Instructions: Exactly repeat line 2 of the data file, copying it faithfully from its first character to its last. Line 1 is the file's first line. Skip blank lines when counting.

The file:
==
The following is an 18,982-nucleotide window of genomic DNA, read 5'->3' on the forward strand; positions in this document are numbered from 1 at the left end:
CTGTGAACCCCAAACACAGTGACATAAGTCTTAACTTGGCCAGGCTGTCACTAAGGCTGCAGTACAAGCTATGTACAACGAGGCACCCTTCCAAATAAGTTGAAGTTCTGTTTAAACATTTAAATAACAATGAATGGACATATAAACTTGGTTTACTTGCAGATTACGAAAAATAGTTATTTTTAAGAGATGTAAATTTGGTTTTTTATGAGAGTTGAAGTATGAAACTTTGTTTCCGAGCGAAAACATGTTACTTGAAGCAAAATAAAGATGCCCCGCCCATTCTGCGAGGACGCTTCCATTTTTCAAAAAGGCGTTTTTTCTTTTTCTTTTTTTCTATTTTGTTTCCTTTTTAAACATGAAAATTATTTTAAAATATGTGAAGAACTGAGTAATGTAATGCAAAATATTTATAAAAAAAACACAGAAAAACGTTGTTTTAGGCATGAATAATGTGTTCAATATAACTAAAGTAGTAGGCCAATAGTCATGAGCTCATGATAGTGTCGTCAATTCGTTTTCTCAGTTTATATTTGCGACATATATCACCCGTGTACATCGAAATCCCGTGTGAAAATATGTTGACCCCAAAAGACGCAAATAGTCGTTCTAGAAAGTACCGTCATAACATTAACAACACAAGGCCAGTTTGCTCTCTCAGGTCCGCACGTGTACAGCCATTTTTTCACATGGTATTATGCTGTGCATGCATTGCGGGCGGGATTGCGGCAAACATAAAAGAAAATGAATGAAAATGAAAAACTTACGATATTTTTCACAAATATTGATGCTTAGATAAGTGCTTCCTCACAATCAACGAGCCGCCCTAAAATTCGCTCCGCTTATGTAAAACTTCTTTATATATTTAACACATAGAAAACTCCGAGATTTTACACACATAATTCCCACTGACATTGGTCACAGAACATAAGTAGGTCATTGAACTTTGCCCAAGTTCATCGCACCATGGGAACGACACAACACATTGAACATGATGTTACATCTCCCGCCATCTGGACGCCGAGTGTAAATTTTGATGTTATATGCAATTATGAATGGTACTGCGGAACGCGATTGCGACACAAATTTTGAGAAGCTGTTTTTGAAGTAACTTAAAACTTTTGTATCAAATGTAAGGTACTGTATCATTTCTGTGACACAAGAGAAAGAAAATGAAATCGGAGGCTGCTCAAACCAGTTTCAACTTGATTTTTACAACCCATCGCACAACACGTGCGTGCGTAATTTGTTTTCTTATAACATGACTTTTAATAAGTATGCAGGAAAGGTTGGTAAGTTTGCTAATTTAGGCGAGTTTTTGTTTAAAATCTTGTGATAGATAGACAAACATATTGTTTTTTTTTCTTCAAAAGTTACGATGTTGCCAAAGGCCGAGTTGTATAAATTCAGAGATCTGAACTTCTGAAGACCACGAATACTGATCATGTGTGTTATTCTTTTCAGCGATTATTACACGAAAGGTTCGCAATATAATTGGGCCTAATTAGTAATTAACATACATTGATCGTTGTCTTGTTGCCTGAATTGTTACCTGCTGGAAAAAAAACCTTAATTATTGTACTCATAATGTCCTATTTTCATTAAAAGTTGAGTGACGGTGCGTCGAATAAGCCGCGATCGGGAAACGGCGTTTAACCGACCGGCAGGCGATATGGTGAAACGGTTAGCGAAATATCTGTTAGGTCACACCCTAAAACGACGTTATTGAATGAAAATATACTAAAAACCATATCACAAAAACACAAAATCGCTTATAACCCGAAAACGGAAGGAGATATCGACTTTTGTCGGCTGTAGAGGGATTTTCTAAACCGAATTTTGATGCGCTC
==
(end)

CTGTGAACCCCAAACACAGTGACATAAGTCTTAACTTGGCCAGGCTGTCACTAAGGCTGCAGTACAAGCTATGTACAACGAGGCACCCTTCCAAATAAGTTGAAGTTCTGTTTAAACATTTAAATAACAATGAATGGACATATAAACTTGGTTTACTTGCAGATTACGAAAAATAGTTATTTTTAAGAGATGTAAATTTGGTTTTTTATGAGAGTTGAAGTATGAAACTTTGTTTCCGAGCGAAAACATGTTACTTGAAGCAAAATAAAGATGCCCCGCCCATTCTGCGAGGACGCTTCCATTTTTCAAAAAGGCGTTTTTTCTTTTTCTTTTTTTCTATTTTGTTTCCTTTTTAAACATGAAAATTATTTTAAAATATGTGAAGAACTGAGTAATGTAATGCAAAATATTTATAAAAAAAACACAGAAAAACGTTGTTTTAGGCATGAATAATGTGTTCAATATAACTAAAGTAGTAGGCCAATAGTCATGAGCTCATGATAGTGTCGTCAATTCGTTTTCTCAGTTTATATTTGCGACATATATCACCCGTGTACATCGAAATCCCGTGTGAAAATATGTTGACCCCAAAAGACGCAAATAGTCGTTCTAGAAAGTACCGTCATAACATTAACAACACAAGGCCAGTTTGCTCTCTCAGGTCCGCACGTGTACAGCCATTTTTTCACATGGTATTATGCTGTGCATGCATTGCGGGCGGGATTGCGGCAAACATAAAAGAAAATGAATGAAAATGAAAAACTTACGATATTTTTCACAAATATTGATGCTTAGATAAGTGCTTCCTCACAATCAACGAGCCGCCCTAAAATTCGCTCCGCTTATGTAAAACTTCTTTATATATTTAACACATAGAAAACTCCGAGATTTTACACACATAATTCCCACTGACATTGGTCACAGAACATAAGTAGGTCATTGAACTTTGCCCAAGTTCATCGCACCATGGGAACGACACAACACATTGAACATGATGTTACATCTCCCGCCATCTGGACGCCGAGTGTAAATTTTGATGTTATATGCAATTATGAATGGTACTGCGGAACGCGATTGCGACACAAATTTTGAGAAGCTGTTTTTGAAGTAACTTAAAACTTTTGTATCAAATGTAAGGTACTGTATCATTTCTGTGACACAAGAGAAAGAAAATGAAATCGGAGGCTGCTCAAACCAGTTTCAACTTGATTTTTACAACCCATCGCACAACACGTGCGTGCGTAATTTGTTTTCTTATAACATGACTTTTAATAAGTATGCAGGAAAGGTTGGTAAGTTTGCTAATTTAGGCGAGTTTTTGTTTAAAATCTTGTGATAGATAGACAAACATATTGTTTTTTTTTCTTCAAAAGTTACGATGTTGCCAAAGGCCGAGTTGTATAAATTCAGAGATCTGAACTTCTGAAGACCACGAATACTGATCATGTGTGTTATTCTTTTCAGCGATTATTACACGAAAGGTTCGCAATATAATTGGGCCTAATTAGTAATTAACATACATTGATCGTTGTCTTGTTGCCTGAATTGTTACCTGCTGGAAAAAAAACCTTAATTATTGTACTCATAATGTCCTATTTTCATTAAAAGTTGAGTGACGGTGCGTCGAATAAGCCGCGATCGGGAAACGGCGTTTAACCGACCGGCAGGCGATATGGTGAAACGGTTAGCGAAATATCTGTTAGGTCACACCCTAAAACGACGTTATTGAATGAAAATATACTAAAAACCATATCACAAAAACACAAAATCGCTTATAACCCGAAAACGGAAGGAGATATCGACTTTTGTCGGCTGTAGAGGGATTTTCTAAACCGAATTTTGATGCGCTC